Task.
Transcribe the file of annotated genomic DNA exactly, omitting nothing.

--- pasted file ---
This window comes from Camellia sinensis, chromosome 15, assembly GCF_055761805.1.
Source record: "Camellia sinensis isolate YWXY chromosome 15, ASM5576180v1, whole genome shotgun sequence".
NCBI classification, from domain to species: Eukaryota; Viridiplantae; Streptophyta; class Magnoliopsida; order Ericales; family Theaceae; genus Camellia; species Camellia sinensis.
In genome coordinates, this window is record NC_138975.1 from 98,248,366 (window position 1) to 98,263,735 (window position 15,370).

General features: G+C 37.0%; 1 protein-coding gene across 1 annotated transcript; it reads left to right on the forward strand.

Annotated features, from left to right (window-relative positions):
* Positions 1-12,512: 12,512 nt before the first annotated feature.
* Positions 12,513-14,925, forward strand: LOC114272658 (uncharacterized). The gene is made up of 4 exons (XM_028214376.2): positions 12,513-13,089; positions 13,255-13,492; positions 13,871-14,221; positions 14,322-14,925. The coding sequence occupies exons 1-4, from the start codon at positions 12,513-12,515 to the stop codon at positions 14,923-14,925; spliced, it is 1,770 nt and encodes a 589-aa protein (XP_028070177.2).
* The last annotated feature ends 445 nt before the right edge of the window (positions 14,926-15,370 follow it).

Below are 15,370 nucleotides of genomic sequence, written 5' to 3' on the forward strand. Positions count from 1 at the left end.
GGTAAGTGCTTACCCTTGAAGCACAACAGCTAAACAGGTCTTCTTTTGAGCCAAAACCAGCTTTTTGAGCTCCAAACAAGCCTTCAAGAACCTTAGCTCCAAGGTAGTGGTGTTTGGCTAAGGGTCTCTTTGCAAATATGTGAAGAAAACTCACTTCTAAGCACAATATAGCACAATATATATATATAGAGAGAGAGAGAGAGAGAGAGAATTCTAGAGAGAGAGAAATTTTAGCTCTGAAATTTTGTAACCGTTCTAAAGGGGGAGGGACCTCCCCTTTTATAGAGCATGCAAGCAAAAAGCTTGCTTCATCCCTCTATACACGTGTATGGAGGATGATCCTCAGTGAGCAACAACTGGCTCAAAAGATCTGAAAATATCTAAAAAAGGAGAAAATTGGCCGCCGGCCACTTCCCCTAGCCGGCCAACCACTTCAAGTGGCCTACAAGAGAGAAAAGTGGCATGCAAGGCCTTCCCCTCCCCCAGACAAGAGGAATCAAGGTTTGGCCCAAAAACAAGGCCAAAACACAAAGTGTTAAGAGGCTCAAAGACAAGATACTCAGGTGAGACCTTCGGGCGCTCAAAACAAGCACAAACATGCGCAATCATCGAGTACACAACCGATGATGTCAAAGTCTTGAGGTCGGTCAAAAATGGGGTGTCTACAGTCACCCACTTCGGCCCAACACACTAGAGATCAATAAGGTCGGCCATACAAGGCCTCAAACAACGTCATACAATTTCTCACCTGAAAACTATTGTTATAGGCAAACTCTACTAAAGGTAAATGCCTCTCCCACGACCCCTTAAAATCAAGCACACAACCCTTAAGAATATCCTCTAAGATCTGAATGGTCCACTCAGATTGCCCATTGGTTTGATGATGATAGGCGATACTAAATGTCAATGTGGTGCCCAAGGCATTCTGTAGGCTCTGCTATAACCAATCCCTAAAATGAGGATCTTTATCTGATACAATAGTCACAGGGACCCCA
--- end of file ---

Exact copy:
This window comes from Camellia sinensis, chromosome 15, assembly GCF_055761805.1.
Source record: "Camellia sinensis isolate YWXY chromosome 15, ASM5576180v1, whole genome shotgun sequence".
NCBI classification, from domain to species: Eukaryota; Viridiplantae; Streptophyta; class Magnoliopsida; order Ericales; family Theaceae; genus Camellia; species Camellia sinensis.
In genome coordinates, this window is record NC_138975.1 from 98,248,366 (window position 1) to 98,263,735 (window position 15,370).

General features: G+C 37.0%; 1 protein-coding gene across 1 annotated transcript; it reads left to right on the forward strand.

Annotated features, from left to right (window-relative positions):
* Positions 1-12,512: 12,512 nt before the first annotated feature.
* Positions 12,513-14,925, forward strand: LOC114272658 (uncharacterized). The gene is made up of 4 exons (XM_028214376.2): positions 12,513-13,089; positions 13,255-13,492; positions 13,871-14,221; positions 14,322-14,925. The coding sequence occupies exons 1-4, from the start codon at positions 12,513-12,515 to the stop codon at positions 14,923-14,925; spliced, it is 1,770 nt and encodes a 589-aa protein (XP_028070177.2).
* The last annotated feature ends 445 nt before the right edge of the window (positions 14,926-15,370 follow it).

Below are 15,370 nucleotides of genomic sequence, written 5' to 3' on the forward strand. Positions count from 1 at the left end.
GGTAAGTGCTTACCCTTGAAGCACAACAGCTAAACAGGTCTTCTTTTGAGCCAAAACCAGCTTTTTGAGCTCCAAACAAGCCTTCAAGAACCTTAGCTCCAAGGTAGTGGTGTTTGGCTAAGGGTCTCTTTGCAAATATGTGAAGAAAACTCACTTCTAAGCACAATATAGCACAATATATATATATAGAGAGAGAGAGAGAGAGAGAGAATTCTAGAGAGAGAGAAATTTTAGCTCTGAAATTTTGTAACCGTTCTAAAGGGGGAGGGACCTCCCCTTTTATAGAGCATGCAAGCAAAAAGCTTGCTTCATCCCTCTATACACGTGTATGGAGGATGATCCTCAGTGAGCAACAACTGGCTCAAAAGATCTGAAAATATCTAAAAAAGGAGAAAATTGGCCGCCGGCCACTTCCCCTAGCCGGCCAACCACTTCAAGTGGCCTACAAGAGAGAAAAGTGGCATGCAAGGCCTTCCCCTCCCCCAGACAAGAGGAATCAAGGTTTGGCCCAAAAACAAGGCCAAAACACAAAGTGTTAAGAGGCTCAAAGACAAGATACTCAGGTGAGACCTTCGGGCGCTCAAAACAAGCACAAACATGCGCAATCATCGAGTACACAACCGATGATGTCAAAGTCTTGAGGTCGGTCAAAAATGGGGTGTCTACAGTCACCCACTTCGGCCCAACACACTAGAGATCAATAAGGTCGGCCATACAAGGCCTCAAACAACGTCATACAATTTCTCACCTGAAAACTATTGTTATAGGCAAACTCTACTAAAGGTAAATGCCTCTCCCACGACCCCTTAAAATCAAGCACACAACCCTTAAGAATATCCTCTAAGATCTGAATGGTCCACTCAGATTGCCCATTGGTTTGATGATGATAGGCGATACTAAATGTCAATGTGGTGCCCAAGGCATTCTGTAGGCTCTGCTATAACCAATCCCTAAAATGAGGATCTTTATCTGATACAATAGTCACAGGGACCCCA